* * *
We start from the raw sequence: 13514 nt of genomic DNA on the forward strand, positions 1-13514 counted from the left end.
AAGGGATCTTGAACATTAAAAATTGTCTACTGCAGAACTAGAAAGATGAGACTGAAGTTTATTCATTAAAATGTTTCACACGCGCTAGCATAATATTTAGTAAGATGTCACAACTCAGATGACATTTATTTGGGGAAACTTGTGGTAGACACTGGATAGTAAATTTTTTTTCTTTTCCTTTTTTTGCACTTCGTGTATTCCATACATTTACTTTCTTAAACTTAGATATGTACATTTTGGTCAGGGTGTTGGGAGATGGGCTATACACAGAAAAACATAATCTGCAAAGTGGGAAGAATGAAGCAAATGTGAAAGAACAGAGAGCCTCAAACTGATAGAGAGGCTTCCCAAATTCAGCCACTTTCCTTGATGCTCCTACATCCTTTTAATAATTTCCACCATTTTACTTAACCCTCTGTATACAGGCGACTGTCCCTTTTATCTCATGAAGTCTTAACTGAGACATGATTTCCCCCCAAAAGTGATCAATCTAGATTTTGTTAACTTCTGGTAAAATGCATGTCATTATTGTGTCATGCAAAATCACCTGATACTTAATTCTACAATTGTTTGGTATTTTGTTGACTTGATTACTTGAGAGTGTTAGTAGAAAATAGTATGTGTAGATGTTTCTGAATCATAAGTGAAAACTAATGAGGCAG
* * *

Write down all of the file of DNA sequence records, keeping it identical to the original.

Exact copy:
We start from the raw sequence: 13514 nt of genomic DNA on the forward strand, positions 1-13514 counted from the left end.
AAGGGATCTTGAACATTAAAAATTGTCTACTGCAGAACTAGAAAGATGAGACTGAAGTTTATTCATTAAAATGTTTCACACGCGCTAGCATAATATTTAGTAAGATGTCACAACTCAGATGACATTTATTTGGGGAAACTTGTGGTAGACACTGGATAGTAAATTTTTTTTCTTTTCCTTTTTTTGCACTTCGTGTATTCCATACATTTACTTTCTTAAACTTAGATATGTACATTTTGGTCAGGGTGTTGGGAGATGGGCTATACACAGAAAAACATAATCTGCAAAGTGGGAAGAATGAAGCAAATGTGAAAGAACAGAGAGCCTCAAACTGATAGAGAGGCTTCCCAAATTCAGCCACTTTCCTTGATGCTCCTACATCCTTTTAATAATTTCCACCATTTTACTTAACCCTCTGTATACAGGCGACTGTCCCTTTTATCTCATGAAGTCTTAACTGAGACATGATTTCCCCCCAAAAGTGATCAATCTAGATTTTGTTAACTTCTGGTAAAATGCATGTCATTATTGTGTCATGCAAAATCACCTGATACTTAATTCTACAATTGTTTGGTATTTTGTTGACTTGATTACTTGAGAGTGTTAGTAGAAAATAGTATGTGTAGATGTTTCTGAATCATAAGTGAAAACTAATGAGGCAG